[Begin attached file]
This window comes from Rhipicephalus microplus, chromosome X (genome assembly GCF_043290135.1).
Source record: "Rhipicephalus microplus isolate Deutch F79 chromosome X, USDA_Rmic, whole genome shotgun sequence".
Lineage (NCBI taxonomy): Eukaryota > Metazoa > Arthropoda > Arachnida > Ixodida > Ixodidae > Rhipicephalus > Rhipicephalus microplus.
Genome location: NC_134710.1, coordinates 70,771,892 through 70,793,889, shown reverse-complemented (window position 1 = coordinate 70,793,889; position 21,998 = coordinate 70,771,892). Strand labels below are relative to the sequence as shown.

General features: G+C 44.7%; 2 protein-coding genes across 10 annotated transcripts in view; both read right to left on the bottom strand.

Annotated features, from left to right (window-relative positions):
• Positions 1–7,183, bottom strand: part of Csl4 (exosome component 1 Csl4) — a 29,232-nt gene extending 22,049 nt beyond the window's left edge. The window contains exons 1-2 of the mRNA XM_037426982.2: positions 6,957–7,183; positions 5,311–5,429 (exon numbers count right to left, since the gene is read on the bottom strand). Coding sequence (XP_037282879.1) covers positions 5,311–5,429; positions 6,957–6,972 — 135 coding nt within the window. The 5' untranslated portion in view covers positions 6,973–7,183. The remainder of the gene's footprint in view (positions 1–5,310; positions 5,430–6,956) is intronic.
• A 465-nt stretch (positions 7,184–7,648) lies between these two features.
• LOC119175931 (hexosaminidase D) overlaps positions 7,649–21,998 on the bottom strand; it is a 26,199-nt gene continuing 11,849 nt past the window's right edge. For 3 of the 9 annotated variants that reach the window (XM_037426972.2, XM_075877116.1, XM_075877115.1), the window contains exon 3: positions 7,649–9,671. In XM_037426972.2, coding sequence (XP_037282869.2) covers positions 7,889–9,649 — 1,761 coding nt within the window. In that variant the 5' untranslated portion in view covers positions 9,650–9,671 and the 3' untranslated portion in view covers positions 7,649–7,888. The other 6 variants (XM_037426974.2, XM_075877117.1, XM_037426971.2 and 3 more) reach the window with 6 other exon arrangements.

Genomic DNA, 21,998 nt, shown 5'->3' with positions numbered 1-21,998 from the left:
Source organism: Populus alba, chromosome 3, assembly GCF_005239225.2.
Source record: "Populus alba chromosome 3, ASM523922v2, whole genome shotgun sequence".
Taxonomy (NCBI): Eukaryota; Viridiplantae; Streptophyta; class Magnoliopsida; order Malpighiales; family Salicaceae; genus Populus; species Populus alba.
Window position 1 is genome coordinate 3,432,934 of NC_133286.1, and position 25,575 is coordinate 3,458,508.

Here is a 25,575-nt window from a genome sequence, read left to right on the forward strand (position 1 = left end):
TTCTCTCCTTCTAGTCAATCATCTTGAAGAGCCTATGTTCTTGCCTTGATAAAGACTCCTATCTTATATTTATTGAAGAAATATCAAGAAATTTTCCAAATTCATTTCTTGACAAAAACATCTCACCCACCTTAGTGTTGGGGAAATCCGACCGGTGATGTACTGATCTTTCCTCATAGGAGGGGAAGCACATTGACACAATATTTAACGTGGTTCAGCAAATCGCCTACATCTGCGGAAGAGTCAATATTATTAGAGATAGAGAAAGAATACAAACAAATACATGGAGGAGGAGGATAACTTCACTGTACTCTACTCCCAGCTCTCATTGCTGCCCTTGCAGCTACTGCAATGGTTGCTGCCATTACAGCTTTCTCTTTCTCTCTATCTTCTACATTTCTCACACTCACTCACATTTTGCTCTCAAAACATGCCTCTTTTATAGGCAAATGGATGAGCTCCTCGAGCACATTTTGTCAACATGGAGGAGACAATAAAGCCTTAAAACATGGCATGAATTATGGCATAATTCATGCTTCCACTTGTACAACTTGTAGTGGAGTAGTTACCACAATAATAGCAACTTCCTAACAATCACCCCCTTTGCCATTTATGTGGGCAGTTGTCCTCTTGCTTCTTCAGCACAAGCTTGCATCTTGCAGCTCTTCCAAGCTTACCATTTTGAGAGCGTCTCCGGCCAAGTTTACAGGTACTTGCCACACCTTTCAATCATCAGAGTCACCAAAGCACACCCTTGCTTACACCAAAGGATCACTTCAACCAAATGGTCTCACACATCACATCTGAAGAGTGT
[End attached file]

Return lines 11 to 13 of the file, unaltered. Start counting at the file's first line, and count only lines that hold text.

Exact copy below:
Source organism: Populus alba, chromosome 3, assembly GCF_005239225.2.
Source record: "Populus alba chromosome 3, ASM523922v2, whole genome shotgun sequence".
Taxonomy (NCBI): Eukaryota; Viridiplantae; Streptophyta; class Magnoliopsida; order Malpighiales; family Salicaceae; genus Populus; species Populus alba.